The Practice of Ministry in a Changing World

In a carefully constructed analysis of what makes ministry a profession, we will explore the range of definitions and their practices within the broader framework of the Church in the world.An analysis of the profession of ministry “after the call” will constitute the primary focus of this Institute and components of this profession such as status, education, training, regulations and protocol, privilege, power and stability will be carefully analyzed. It must be emphasized that we are focusing upon the concept and practice of ministry “after the call,” thereby avoiding theological controversy. Whereas each tradition varies as to the nature and function of its understanding of the call to ministry which clergy are expected to have experienced, the profession and practice of ministry is structurally and functionally the same when defined as a profession. Special attention will be given to a data-based study dealing with clergy stress and satisfaction in the workplace. 

Registration Form: To download a registration form, please click here.
Tutor: Dr. John H. Morgan (Profile) Karl Mannheim Professor of the History and Philosophy of the Social Sciences
Seminar Titles: (This Institute consists of Two Units of Study.) 
  • a.m. Defining Ministry in a Changing World
  • p.m. Clergy Stress and Satisfaction in the Workplace 
Dates: June 11-15, 2018        
Institute Venue: Hosted at Dodge House of the Graduate Theological Foundation in Indiana 
Daily Agenda: 
  • a.m.  Seminar  9:15 a.m. to 11:45 a.m.
  • p.m. Seminar 1:15 p.m. to 3:30 p.m. (No p.m. on Friday) 
Credits: NPO or two Units of Study
Session Daily Topics:
Sessions 1, 2: (Monday a.m. and p.m.)
 Defining Ministry as a Profession: What Happens “After the Call”
Sessions 3, 4: (Tuesday a.m. and p.m.)
The Nature of Status: Central Ingredients of Education and Training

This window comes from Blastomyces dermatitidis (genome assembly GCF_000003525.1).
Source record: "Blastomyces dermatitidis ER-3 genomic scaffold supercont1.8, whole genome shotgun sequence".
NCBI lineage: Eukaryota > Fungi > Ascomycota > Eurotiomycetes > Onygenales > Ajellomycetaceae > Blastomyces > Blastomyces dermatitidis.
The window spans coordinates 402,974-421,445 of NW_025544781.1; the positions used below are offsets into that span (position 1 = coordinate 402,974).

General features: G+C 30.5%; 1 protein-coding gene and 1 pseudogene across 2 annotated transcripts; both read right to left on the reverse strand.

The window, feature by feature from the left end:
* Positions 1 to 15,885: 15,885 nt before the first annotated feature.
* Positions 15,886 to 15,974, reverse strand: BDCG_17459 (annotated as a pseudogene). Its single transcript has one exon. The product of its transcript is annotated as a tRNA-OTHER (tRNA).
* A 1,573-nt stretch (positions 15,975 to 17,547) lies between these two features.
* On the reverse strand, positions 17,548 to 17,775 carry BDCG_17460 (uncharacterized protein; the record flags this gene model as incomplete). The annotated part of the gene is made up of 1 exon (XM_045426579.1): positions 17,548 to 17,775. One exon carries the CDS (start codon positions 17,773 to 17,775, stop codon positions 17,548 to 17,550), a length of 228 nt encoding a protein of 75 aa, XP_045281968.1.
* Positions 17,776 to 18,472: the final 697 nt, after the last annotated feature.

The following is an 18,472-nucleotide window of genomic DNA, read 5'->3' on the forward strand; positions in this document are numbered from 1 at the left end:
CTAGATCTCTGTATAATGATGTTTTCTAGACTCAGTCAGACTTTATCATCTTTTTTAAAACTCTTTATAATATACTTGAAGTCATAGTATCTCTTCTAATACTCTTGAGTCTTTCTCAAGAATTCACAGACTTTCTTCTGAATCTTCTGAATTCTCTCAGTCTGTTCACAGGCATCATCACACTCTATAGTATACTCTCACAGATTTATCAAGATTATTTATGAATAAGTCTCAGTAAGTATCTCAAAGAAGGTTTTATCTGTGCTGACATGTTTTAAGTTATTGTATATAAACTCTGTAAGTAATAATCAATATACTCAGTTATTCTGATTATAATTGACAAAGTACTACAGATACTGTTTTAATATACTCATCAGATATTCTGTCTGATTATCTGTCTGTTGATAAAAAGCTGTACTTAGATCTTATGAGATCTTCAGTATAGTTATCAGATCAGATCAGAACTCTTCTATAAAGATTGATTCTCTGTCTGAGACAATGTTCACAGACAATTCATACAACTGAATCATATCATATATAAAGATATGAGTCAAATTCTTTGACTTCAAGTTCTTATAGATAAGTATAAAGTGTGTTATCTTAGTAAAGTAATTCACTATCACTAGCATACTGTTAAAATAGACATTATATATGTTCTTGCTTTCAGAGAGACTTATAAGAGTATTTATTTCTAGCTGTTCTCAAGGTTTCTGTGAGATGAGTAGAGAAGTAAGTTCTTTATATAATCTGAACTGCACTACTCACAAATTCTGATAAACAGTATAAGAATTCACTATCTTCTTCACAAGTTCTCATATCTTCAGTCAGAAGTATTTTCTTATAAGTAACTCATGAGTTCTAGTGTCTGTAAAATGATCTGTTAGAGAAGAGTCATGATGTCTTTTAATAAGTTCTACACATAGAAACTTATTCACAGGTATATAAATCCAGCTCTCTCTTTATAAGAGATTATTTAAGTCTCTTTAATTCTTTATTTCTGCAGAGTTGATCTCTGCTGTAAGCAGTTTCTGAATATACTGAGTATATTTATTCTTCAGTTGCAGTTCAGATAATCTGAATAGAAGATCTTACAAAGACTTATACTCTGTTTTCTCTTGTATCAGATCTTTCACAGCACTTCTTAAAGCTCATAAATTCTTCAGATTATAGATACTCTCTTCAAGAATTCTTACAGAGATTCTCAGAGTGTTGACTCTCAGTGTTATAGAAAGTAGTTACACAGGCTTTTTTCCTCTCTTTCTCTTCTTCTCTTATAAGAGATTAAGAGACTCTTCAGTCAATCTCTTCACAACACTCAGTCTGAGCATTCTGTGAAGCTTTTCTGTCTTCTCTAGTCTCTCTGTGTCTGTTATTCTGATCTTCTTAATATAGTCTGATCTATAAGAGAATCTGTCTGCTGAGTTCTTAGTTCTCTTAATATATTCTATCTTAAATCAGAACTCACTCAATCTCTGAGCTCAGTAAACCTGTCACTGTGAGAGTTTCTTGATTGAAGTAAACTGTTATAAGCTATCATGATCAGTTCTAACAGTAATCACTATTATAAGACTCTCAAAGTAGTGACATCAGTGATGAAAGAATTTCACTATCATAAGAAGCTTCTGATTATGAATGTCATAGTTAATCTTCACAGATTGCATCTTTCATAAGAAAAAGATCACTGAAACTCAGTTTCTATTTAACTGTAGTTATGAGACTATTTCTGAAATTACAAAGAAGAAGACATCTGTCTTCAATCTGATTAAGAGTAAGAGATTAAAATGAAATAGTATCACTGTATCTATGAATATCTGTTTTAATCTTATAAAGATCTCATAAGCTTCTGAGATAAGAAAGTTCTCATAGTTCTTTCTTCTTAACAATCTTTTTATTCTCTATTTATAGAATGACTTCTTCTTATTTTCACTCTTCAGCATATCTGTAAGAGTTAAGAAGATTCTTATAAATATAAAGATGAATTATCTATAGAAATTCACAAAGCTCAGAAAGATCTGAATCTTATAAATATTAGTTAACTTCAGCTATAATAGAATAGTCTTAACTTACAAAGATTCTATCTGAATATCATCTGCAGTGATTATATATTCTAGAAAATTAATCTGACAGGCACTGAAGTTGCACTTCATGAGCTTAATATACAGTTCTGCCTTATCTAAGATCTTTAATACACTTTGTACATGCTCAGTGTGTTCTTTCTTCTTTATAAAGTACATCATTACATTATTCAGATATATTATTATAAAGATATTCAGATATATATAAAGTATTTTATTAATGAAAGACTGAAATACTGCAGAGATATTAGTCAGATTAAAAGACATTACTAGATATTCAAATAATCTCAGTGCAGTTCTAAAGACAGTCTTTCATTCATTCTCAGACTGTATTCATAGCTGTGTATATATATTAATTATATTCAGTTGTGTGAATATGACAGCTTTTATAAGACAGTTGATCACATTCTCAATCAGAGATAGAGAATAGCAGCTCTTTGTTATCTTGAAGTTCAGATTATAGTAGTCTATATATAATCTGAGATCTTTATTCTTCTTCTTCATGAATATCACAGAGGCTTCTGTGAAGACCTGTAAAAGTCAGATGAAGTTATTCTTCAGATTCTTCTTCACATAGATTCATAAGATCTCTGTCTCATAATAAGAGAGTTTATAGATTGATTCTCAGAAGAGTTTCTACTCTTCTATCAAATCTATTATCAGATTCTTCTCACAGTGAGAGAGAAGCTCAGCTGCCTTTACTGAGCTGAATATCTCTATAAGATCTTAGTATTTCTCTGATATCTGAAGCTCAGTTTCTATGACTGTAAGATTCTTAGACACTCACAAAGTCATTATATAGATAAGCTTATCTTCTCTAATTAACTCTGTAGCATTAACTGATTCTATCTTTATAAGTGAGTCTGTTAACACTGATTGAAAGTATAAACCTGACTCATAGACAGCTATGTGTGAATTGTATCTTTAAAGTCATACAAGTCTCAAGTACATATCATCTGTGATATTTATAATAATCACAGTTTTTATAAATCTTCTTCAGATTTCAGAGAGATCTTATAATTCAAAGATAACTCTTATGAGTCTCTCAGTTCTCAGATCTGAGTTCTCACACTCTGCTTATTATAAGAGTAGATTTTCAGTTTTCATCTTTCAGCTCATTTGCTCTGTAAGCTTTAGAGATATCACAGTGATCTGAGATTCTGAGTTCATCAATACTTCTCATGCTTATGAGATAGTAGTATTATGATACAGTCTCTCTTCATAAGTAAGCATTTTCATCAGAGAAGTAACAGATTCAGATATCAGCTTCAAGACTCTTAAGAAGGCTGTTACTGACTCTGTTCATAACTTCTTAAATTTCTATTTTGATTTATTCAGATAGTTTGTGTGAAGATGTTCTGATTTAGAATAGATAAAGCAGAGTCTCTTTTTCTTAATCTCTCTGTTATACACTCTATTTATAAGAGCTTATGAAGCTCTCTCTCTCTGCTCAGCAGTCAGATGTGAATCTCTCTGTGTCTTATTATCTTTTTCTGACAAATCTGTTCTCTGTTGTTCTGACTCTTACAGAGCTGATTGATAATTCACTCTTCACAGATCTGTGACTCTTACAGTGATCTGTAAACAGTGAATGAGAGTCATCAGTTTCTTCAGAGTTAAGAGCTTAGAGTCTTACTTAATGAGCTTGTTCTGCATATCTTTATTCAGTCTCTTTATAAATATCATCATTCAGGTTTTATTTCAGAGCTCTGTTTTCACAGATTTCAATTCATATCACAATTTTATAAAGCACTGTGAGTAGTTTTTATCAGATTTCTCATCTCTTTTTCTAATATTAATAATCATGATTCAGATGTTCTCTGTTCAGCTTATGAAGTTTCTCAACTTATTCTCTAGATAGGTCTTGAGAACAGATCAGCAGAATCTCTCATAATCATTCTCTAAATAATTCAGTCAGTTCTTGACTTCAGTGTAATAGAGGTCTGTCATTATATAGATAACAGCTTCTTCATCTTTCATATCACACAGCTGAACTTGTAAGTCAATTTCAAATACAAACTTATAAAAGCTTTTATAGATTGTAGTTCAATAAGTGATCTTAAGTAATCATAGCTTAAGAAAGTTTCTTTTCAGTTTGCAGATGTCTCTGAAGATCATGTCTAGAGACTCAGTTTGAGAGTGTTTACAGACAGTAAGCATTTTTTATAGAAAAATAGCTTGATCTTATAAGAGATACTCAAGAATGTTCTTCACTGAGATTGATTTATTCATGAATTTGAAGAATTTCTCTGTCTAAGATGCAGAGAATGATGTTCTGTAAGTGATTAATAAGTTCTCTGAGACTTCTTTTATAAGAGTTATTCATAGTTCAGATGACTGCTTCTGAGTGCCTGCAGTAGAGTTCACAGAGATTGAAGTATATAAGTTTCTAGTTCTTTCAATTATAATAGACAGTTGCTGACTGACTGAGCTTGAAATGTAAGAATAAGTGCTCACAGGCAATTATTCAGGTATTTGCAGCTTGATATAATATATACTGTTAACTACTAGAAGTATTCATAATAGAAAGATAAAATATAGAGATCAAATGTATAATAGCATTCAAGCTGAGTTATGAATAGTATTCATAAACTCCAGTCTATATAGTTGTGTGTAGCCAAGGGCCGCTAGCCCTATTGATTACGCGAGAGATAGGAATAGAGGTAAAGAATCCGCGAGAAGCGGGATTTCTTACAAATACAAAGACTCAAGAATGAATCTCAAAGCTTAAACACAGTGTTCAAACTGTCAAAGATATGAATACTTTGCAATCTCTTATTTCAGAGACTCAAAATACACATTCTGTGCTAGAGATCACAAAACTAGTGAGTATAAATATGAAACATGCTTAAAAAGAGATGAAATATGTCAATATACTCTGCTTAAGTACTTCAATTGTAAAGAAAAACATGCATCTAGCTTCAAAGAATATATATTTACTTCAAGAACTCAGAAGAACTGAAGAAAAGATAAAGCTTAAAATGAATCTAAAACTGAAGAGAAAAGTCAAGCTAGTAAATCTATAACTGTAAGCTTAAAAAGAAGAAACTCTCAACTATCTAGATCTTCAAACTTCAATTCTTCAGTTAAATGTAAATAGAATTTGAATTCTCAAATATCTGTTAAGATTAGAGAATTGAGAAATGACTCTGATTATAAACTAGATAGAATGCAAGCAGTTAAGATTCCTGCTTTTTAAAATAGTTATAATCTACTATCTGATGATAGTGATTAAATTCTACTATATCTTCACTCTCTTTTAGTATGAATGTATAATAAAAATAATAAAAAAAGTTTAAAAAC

Sessions 5, 6: (Wednesday a.m. and p.m.)
The Nature of Control: The Role of Regulation and Protocol
Sessions 7, 8: (Thursday a.m. and p.m.)
Professional Stratification: Securing Class and Privilege
Sessions 9: (Friday a.m. There is no afternoon session on Friday.)
Wielding Power and Influence: Professional Stability and Innovation           
Written Requirements:
For each session, morning and afternoon, the student is to prepare a 500-1,000 word essay addressing the topic of the day or the questions at the end of each chapter of the text. At the end of the Institute, the student will have written between 5,000 and 10,000 words. The final paper is to be a compilation of these nine short papers including refinements resulting from the Institute experience itself. The final paper must be between 4,500 and 6,000 words and submitted electronically as an email or a Word document within 90 days of completion of the Institute.
RECOMMENDED TEXTS (not required): 
  • Avery Dulles, SJ, The Priestly Office: A Theological Reflection
  • Edward Farley, The Fragility of Knowledge: Theological Education in the Church…
  • W. Clark Gilpin, A Preface to Theology 
Let me take this opportunity to explain how the writing of papers and oral presentations work. Some students write the required short papers prior to arrival while others write each day prior to the time the paper is due for presentation. Either way is fine but the student must have a prepared paper of 500 to 1,000 words for oral presentation to the seminar. Do not write the “final” big paper because you will wish to incorporate information gleaned from the discussions during the week. However, the final paper may include the short papers written for each of the presentations. Please remember that you will orally present each of your papers for seminar discussion, feedback, etc., as will every participant. The presentation is made informally, sitting, and reading from your laptop or written paper. There is no getting it wrong or right in terms of your presentation or content. The intent is for you to present a personal response to the readings for the day from your own professional perspective, indicating the relevance (or lack thereof) of each topic being discussed during that particular session of the seminar.
Everyone will bring something different to the table for discussion – no one will have it right or wrong, just different, based upon his/her personal background, experience, professional engagement, faith commitments, etc. The mix is where the learning occurs. The most important thing to remember is “be yourself,” and bring “who you are and what you have to say” to the seminar and all will be well. In a word, “relax” and enjoy the week.
Note: The final paper must be submitted electronically either as an email or as an attached Word document.